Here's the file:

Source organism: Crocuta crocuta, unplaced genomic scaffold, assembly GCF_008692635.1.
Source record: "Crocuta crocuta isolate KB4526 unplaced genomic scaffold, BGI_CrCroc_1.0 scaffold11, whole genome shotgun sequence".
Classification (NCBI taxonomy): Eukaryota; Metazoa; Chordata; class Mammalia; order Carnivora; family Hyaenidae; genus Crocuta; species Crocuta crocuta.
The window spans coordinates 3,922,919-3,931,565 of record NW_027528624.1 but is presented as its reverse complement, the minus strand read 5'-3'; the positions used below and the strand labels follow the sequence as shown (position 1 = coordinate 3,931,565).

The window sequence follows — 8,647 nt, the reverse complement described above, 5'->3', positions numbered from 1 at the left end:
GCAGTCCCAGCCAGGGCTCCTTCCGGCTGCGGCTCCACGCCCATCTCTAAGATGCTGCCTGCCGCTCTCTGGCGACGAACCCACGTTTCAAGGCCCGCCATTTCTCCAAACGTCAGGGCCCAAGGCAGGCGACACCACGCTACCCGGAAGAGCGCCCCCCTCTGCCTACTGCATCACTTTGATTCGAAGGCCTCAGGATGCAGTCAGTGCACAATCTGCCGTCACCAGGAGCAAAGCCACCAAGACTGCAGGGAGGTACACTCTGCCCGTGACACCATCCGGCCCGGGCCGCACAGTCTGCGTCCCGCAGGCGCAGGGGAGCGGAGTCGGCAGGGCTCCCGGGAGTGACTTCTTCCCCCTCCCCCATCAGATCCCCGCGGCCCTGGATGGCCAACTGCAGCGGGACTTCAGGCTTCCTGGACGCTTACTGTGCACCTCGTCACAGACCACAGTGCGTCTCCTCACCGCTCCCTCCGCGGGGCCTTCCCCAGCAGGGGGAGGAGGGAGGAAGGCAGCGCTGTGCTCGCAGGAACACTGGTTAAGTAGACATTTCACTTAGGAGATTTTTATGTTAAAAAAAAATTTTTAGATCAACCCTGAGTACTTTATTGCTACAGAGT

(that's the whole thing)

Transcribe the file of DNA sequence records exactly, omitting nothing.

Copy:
Source organism: Crocuta crocuta, unplaced genomic scaffold, assembly GCF_008692635.1.
Source record: "Crocuta crocuta isolate KB4526 unplaced genomic scaffold, BGI_CrCroc_1.0 scaffold11, whole genome shotgun sequence".
Classification (NCBI taxonomy): Eukaryota; Metazoa; Chordata; class Mammalia; order Carnivora; family Hyaenidae; genus Crocuta; species Crocuta crocuta.
The window spans coordinates 3,922,919-3,931,565 of record NW_027528624.1 but is presented as its reverse complement, the minus strand read 5'-3'; the positions used below and the strand labels follow the sequence as shown (position 1 = coordinate 3,931,565).

The window sequence follows — 8,647 nt, the reverse complement described above, 5'->3', positions numbered from 1 at the left end:
GCAGTCCCAGCCAGGGCTCCTTCCGGCTGCGGCTCCACGCCCATCTCTAAGATGCTGCCTGCCGCTCTCTGGCGACGAACCCACGTTTCAAGGCCCGCCATTTCTCCAAACGTCAGGGCCCAAGGCAGGCGACACCACGCTACCCGGAAGAGCGCCCCCCTCTGCCTACTGCATCACTTTGATTCGAAGGCCTCAGGATGCAGTCAGTGCACAATCTGCCGTCACCAGGAGCAAAGCCACCAAGACTGCAGGGAGGTACACTCTGCCCGTGACACCATCCGGCCCGGGCCGCACAGTCTGCGTCCCGCAGGCGCAGGGGAGCGGAGTCGGCAGGGCTCCCGGGAGTGACTTCTTCCCCCTCCCCCATCAGATCCCCGCGGCCCTGGATGGCCAACTGCAGCGGGACTTCAGGCTTCCTGGACGCTTACTGTGCACCTCGTCACAGACCACAGTGCGTCTCCTCACCGCTCCCTCCGCGGGGCCTTCCCCAGCAGGGGGAGGAGGGAGGAAGGCAGCGCTGTGCTCGCAGGAACACTGGTTAAGTAGACATTTCACTTAGGAGATTTTTATGTTAAAAAAAAATTTTTAGATCAACCCTGAGTACTTTATTGCTACAGAGT